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Modern life is full of stuff yet bereft of time. An economic sociologist offers an ingenious explanation for why, over the past seventy-five years, Americans have come to prefer consumption to leisure.

Productivity has increased steadily since the mid-twentieth century, yet Americans today work roughly as much as they did then: forty hours per week. We have witnessed, during this same period, relentless growth in consumption. This pattern represents a striking departure from the preceding century, when working hours fell precipitously. It also contradicts standard economic theory, which tells us that increasing consumption yields diminishing marginal utility, and empirical research, which shows that work is a significant source of discontent. So why do we continue to trade our time for more stuff?

Time for Things offers a novel explanation for this puzzle. Stephen Rosenberg argues that, during the twentieth century, workers began to construe consumer goods as stores of potential free time to rationalize the exchange of their labor for a wage. For example, when a worker exchanges his labor for an automobile, he acquires a duration of free activity that can be held in reserve, counterbalancing the unfree activity represented by work. This understanding of commodities as repositories of hypothetical utility was made possible, Rosenberg suggests, by the standardization of durable consumer goods, as well as warranties, brands, and product-testing, which assured wage earners that the goods they purchased would be of consistent, measurable quality.

This theory clarifies perplexing aspects of behavior under industrial capitalism--the urgency to spend earnings on things, the preference to own rather than rent consumer goods--as well as a variety of historical developments, including the coincident rise of mass consumption and the legitimation of wage labor.

UNWILLING: AN INQUIRY INTO THE RISE OF WILL'S POWER AND AN ATTEMPT TO UNDO IT

UNWILLING: AN INQUIRY INTO THE RISE OF WILL'S POWER AND AN ATTEMPT TO UNDO IT

By: Brann, Eva
$35.00
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Since ancient times, philosophers have written about the will. But the will is more than a philosophic and scholarly topic. In our everyday speech, what do we mean when we speak of the will? Will-words turn up everywhere in the English language. We make wills. We exert our willpower. We are willful at times but merely willing at others. Above all, will is there a hundred times a day, when we use the auxiliary verb will to express our intentions or expectations for the future, or simply to indicate the future tense.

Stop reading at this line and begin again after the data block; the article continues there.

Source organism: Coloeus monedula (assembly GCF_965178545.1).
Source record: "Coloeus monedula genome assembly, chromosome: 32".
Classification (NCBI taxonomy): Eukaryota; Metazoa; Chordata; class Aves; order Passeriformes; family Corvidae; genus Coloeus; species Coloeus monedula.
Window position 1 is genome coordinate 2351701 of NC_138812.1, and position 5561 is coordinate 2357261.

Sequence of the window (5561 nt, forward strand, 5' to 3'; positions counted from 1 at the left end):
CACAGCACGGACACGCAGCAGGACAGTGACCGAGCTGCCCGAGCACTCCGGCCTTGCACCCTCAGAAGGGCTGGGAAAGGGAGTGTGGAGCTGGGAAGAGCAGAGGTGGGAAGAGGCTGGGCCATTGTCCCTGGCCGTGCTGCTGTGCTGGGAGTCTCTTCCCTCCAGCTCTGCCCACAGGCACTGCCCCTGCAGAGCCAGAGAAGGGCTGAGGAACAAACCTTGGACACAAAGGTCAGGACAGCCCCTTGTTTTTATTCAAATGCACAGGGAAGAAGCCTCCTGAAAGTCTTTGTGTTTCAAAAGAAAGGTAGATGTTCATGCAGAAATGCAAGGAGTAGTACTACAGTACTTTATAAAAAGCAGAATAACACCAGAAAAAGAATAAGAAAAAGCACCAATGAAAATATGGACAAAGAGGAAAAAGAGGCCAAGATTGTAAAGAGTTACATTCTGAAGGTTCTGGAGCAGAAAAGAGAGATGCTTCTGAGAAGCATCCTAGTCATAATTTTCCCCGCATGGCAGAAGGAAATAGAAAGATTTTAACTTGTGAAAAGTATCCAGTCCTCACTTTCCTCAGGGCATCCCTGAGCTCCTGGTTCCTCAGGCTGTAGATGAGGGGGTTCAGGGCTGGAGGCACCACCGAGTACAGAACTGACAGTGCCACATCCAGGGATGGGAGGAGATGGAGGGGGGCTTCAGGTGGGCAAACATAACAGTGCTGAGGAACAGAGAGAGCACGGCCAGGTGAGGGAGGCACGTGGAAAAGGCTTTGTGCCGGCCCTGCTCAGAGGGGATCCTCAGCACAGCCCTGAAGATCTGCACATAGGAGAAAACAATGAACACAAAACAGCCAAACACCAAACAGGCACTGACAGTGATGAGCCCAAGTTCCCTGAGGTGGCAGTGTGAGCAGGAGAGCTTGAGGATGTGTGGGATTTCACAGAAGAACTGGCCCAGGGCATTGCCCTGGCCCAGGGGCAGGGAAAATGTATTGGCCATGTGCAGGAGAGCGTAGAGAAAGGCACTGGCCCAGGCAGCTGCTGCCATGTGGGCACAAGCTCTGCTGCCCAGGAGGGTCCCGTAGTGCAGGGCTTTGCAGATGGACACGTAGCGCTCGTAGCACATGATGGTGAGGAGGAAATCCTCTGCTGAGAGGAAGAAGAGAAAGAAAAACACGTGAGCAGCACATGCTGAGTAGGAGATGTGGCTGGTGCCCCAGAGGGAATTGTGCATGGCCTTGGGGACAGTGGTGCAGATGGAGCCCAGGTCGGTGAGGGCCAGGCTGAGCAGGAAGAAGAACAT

Yet it takes only a moment's reflection to see that there's a tremendous range of meaning here, and so something to think about. Moreover, all of us have wondered now and then, probably both as children and as adults, whether we are really free, and whether being free means being able to do what we want or being free of wants and desires or something else entirely. That is, we've all wrestled with the issue of free will in our informal, non-scholarly ways. Finally, we've probably all asked ourselves whether people who talk about will and willpower are all talking about the same thing or even talking sense.

These are all among the issues that Eva Brann puts at the center of Un-Willing. She takes the whole range of questions about the will that are implicit in our everyday lives and everyday thinking, articulates them, shows us how they have been dealt with within the philosophic tradition and contemporary scientific thought--and then wrestles with them herself.

Eva Brann has a true aptitude for felicitous expression, and one can feel through her prose the presence of a great and patient teacher.--Dennis L. Sepper, University of Dallas, author of Understanding Imagination

Eva Brann is a member of the senior faculty at St. John's College in Annapolis, Maryland, where she has taught for fifty-seven years. She is a recipient of the National Humanities Medal. Her other books include The Logos of Heraclitus, Feeling Our Feelings, Homage to Americans, Open Secrets / Inward Prospects, The Music of the Republic, and Homeric Moments (all published by Paul Dry Books).